CA hit back at Seven for bagging the game

The Seven Network has filed court papers flagging a possible multi-million dollar claim against CA.
The Seven Network has filed court papers flagging a possible multi-million dollar claim against CA.

Cricket Australia says the Seven Network is talking the game down after the broadcaster lodged court documents flagging a potential multi-million dollar damages claim.

Seven on Monday evening lodged an application in the Federal Court to see emails between CA, the Board of Cricket Control for India (BCCI), Foxtel and state governments.

The broadcaster claims CA were beholden to the BCCI, giving in to India's wishes to start their Australian tour with ODI and T20 matches which are broadcast solely on Foxtel.

Seven's managing director Lewis Martin also expressed concern at dwindling BBL ratings, saying he'd been told television audiences for the tournament had dropped more than 23 per cent from the 2017/2018 edition.

Martin said he believed CA may have breached its obligations to Seven.

"If my belief is well-founded, I expect that Seven's damages claim may be for many millions of dollars given the significance of cricket coverage to Seven's advertising revenue and the magnitude of the scheduling changes made by CA," Martin wrote in the affidavit, seen by AAP.

CA's interim chief executive Nick Hockley hit back on Tuesday, saying the organisation was tired of the drama being played out in public after more than three months of dispute between the parties.

"With so much positivity around Australian cricket, it is disappointing that Seven West Media has again chosen to use the media to talk our wonderful game down," Hockley said.

"CA has maintained all along our commitment to delivering a thrilling summer of cricket and on behalf of all involved, be that governments, partners, players and staff.

"I'm proud to say we are doing just that.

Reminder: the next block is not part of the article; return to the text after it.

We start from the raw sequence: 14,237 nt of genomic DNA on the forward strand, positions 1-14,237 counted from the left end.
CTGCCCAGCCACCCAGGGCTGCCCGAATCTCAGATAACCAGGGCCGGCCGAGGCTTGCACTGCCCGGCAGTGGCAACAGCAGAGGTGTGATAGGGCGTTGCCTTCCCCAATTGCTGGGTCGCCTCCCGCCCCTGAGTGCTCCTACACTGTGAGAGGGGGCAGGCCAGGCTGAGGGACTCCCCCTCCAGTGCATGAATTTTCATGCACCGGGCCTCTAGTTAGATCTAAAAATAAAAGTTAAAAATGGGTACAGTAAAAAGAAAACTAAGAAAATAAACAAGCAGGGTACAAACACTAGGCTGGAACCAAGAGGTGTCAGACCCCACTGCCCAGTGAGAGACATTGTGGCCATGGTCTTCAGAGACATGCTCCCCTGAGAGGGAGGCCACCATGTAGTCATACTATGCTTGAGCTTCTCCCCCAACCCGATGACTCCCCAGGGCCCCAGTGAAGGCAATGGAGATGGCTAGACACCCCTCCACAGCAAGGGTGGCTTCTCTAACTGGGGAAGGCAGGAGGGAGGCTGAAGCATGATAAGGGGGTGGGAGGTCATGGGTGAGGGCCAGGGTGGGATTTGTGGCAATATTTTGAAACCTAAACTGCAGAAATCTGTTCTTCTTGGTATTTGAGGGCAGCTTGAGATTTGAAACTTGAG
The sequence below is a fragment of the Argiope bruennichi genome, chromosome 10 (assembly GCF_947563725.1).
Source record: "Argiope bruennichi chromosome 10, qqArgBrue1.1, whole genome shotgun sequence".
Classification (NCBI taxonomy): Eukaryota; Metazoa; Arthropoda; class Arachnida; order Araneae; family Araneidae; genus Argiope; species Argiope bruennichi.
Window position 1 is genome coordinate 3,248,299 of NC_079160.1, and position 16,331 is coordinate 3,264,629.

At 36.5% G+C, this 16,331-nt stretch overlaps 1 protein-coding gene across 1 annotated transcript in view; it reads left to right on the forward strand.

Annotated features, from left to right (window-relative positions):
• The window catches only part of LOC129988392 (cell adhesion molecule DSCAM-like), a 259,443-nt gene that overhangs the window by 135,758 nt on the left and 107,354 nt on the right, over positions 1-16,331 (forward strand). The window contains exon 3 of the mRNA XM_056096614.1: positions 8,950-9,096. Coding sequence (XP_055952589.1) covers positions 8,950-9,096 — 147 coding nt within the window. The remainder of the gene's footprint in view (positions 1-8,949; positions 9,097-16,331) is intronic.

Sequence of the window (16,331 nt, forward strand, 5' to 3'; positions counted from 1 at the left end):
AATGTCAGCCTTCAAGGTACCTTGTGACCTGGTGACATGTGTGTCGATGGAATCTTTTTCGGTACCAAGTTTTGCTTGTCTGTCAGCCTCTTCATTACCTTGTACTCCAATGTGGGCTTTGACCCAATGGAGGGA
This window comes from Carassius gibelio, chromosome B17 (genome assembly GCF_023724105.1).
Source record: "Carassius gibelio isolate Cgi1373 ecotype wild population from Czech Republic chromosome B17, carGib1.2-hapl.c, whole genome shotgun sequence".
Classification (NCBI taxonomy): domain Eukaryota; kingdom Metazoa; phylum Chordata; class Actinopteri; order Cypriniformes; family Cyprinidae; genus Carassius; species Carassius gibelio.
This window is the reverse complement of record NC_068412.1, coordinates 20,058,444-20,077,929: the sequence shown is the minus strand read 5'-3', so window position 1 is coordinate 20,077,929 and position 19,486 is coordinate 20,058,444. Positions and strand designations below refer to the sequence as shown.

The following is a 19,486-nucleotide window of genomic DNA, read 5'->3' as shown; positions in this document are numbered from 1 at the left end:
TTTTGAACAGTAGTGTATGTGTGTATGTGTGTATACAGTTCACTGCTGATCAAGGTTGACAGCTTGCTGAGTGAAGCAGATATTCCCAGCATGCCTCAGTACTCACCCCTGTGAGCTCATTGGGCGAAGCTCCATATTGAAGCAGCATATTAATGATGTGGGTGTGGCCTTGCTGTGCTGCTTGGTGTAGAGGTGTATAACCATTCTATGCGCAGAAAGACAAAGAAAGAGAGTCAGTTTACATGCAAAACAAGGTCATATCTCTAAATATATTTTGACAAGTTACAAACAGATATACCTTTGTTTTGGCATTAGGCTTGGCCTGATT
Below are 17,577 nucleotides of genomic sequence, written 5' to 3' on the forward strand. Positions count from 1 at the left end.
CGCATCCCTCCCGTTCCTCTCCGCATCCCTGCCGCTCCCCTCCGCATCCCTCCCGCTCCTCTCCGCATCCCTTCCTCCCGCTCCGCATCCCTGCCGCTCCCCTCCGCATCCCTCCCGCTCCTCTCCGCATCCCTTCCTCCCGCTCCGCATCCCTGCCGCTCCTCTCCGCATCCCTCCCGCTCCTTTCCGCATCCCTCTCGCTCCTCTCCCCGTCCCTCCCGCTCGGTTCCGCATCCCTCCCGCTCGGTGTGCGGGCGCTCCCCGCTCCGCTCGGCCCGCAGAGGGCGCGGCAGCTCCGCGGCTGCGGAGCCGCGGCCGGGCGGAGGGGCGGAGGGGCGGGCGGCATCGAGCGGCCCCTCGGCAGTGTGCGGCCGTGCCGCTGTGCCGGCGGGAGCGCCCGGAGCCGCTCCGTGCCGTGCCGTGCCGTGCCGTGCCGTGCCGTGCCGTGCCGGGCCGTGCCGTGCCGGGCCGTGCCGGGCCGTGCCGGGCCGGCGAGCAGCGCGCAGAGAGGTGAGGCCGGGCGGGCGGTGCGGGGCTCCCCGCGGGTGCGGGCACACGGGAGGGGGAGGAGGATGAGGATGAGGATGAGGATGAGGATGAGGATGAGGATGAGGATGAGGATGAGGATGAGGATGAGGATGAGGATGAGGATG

"In the most challenging environment sport has faced, with the support of our friends at the BCCI, CA has ensured that the much-anticipated series with India can go ahead safely."

It is believed CA will resist calls to release the email dialogue and is confident in its legal position.

Seven's latest move calls into question its $450 million rights deal with CA, in which the network pays more than $70 million per year.

White-ball internationals have opened the past two men's summers in Australia and would have this year as well before the India series, if not for matches being cancelled due to the COVID-19 pandemic.

After the Twenty20 World Cup was postponed, Australia's T20s against West Indies were scrapped along with a one-off Test against Afghanistan.

In a move that irked Seven, ODIs and T20s against India were shifted to before the Test series.

That allowed India's Test and white-ball player squads to tour as one after the IPL concluded, and their limited-overs players to go home once the Tests started.

In turn, it means the first free-to-air men's cricket on Seven is the BBL on December 10, with the Border-Gavaskar Test series opener to follow on December 17.

A dispute separate to the Federal Court applications also remains ongoing, with Seven pushing for a reduction in fees beyond the 20 per cent CA offered.

That decision is expected within weeks, but further legal action could result given CA may question the power of the arbitrator ruling on the issue.

Australian Associated Press